Just Deserts: The Ultimate Irony
Alan S. Levin, M.D., J.D.
We are witnessing a paradigm shift of monumental proportions in the area of science and medicine. Of this shift chroniclers have stated that "public opinion is replacing scientific studies" in the assessment of safety of products. (Bitter Harvest, London Sunday Times 8/29/99) Prominent examples of this shift are the slaughter of hundreds of thousands of cattle due to the Mad Cow scare in England, the massive European public campaign against the Monsanto Corporation and their genetically manipulated food products, and the world wide attacks on the nuclear power industry for irradiating foods to retard spoilage.
Factually, the evidence that these campaigns are founded in credible science is scant at best. Why then are these campaigns gaining so much momentum? My explanation is simple. The public has lost faith in the health/industrial complex and their governments' assessment of product safety. The public wants to teach certain companies a lesson.
In the late 1970s and early 1980s, through one of it's lobby groups (the Chemical Manufacturer's Association (CMA)), the health/industrial complex launched a massive of campaign scientific misinformation to counter evidence presented in law suits regarding Agent Orange and other toxic chemicals. Among others the CMA engaged Peter Huber, an engineer/lawyer, who coined the term "junk science" . Huber wrote prolifically attacking any and all scientists who made claims that the products of the CMA could cause human disease.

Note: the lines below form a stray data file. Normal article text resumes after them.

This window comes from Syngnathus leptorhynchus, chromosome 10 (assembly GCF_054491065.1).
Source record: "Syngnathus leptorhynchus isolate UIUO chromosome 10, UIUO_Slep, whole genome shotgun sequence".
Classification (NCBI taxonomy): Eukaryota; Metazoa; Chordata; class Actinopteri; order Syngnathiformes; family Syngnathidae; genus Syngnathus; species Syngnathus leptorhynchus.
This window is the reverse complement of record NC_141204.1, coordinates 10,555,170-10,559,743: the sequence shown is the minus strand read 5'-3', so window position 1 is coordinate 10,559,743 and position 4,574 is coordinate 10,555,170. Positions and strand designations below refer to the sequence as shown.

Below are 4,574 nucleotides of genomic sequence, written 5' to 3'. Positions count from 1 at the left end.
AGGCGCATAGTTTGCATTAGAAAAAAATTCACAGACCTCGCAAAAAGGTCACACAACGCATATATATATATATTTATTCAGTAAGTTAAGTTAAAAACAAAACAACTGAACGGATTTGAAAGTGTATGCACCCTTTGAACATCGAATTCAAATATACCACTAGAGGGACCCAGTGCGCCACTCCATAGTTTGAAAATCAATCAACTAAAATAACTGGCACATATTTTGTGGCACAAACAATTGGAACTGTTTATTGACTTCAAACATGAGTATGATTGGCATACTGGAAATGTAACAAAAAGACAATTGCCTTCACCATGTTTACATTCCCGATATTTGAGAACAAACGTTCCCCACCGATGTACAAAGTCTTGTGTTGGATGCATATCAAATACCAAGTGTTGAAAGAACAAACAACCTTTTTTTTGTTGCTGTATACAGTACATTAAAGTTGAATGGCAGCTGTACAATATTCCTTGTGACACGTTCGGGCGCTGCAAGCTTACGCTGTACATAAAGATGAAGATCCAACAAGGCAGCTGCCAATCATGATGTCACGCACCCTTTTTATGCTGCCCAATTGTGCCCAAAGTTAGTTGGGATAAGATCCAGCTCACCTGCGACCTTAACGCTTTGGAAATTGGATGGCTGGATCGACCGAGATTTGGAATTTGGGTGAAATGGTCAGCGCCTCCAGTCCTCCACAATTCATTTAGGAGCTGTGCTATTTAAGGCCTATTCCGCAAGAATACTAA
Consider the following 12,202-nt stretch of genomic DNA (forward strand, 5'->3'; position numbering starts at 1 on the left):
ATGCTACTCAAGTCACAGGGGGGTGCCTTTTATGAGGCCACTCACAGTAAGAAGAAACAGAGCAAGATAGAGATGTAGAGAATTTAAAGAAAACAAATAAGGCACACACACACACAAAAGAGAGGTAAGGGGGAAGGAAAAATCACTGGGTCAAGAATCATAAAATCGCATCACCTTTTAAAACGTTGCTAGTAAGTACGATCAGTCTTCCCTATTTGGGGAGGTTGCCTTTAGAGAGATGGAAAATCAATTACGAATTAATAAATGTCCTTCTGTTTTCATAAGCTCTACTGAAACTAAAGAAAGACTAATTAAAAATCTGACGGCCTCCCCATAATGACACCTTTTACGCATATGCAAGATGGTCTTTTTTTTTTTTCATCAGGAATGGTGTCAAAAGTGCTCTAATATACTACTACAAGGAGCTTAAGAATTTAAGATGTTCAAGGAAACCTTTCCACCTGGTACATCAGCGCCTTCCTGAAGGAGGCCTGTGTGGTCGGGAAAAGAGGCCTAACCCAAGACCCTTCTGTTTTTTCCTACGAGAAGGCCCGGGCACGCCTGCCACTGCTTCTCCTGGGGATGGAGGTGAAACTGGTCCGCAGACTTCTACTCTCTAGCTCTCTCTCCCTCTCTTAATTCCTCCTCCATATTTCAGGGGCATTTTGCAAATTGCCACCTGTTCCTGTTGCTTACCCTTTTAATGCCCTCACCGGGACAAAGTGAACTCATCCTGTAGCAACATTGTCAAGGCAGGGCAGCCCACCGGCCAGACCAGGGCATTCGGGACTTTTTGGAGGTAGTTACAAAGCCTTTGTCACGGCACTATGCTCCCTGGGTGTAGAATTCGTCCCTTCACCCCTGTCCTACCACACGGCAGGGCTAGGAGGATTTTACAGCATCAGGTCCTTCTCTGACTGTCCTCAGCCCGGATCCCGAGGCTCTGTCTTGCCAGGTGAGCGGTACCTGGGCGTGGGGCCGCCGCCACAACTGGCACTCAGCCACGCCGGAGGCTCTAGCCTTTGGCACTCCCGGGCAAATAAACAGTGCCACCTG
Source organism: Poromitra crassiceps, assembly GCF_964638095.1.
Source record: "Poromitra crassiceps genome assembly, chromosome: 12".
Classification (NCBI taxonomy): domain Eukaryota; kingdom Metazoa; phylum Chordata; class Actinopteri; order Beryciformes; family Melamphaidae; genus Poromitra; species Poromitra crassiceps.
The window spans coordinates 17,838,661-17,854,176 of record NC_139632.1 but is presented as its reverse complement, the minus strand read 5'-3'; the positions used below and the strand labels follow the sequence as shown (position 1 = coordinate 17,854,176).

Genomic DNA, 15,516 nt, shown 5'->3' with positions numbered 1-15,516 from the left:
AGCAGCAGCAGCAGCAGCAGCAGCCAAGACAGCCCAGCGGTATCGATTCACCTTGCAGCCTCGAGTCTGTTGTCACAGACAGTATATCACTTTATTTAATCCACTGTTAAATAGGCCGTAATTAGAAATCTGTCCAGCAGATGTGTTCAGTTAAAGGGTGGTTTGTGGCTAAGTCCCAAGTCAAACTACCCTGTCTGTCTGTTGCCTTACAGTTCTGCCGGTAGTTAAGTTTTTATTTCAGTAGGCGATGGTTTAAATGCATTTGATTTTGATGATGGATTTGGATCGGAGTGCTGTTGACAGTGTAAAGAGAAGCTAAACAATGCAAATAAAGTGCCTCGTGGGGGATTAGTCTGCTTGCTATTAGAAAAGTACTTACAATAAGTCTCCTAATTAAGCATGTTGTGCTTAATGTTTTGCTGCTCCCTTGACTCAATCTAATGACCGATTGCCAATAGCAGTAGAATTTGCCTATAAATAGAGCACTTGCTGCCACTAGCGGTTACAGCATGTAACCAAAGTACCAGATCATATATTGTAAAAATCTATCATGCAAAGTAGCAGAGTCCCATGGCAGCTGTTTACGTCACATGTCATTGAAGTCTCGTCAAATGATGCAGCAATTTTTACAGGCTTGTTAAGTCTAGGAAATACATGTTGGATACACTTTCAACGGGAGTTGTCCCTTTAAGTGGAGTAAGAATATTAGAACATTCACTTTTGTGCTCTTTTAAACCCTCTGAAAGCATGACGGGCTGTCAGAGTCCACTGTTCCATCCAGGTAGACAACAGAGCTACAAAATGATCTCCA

Other prominent people enlisted by the CMA include the Honorable Jack B. Weinstein of the New York Federal District Court. Judge Weinstein lectured widely to scientific meetings on how flawed the plaintiffs' science was in these cases. Judge Weinstein's opinions on this subject were widely published in peer reviewed medical journals and lay magazines. He recommended the physicians who believed that Agent Orange could damage the immune system should loose their medical licenses. Judge Weinstein adapted the Frye rule, an old criminal law ruling, to be used in modern litigation in order to keep expert scientific testimony from a jury. With this rule and it's successor the Daubert rule, a judge with an eighth grade education in science now has the power to decree that a Nobel Laureate's science is flawed and must not be heard by a jury.
Although this misinformation campaign has been wildly successful in the American legal system, it's foolishness has not convinced the general public. The general public is broadly aware that dioxin, the offensive contaminant of Agent Orange, is one of the most toxic chemicals known to man. The general public is aware that the chemical manufacturers purchased high level scientific and legal influence in order to defeat the Vietnam veterans' claims for damage caused by Agent Orange. The general public is also extremely suspicious of the manufacturer's claims of safety for pesticides, herbicides, breast implants, and other products.
Ironically, as a result of this misinformation campaign, the public has lost faith in everything the CMA proclaims. Even products which may be immensely beneficial to the human race are being branded by the public as dangerous and unsafe. The general public in Europe has just started political and boycott campaigns to ban most if not all products made by manufacturers who indulge in such misinformation campaigns. This campaign will most probably impact the American public in the near future.
In summary, my take on this changing paradigm is that it is a backlash to the CMA's massive spin campaign started in the late 1970s, the ultimate irony. The lesson to be learned comes from Abraham Lincoln. You can fool all of the people some of the time, you can fool some people all of the time, but you cannot fool all of the people all of the time. Look out CMA, your day is almost over. [Original Source: Unknown]
Al Levin, M.D., J.D.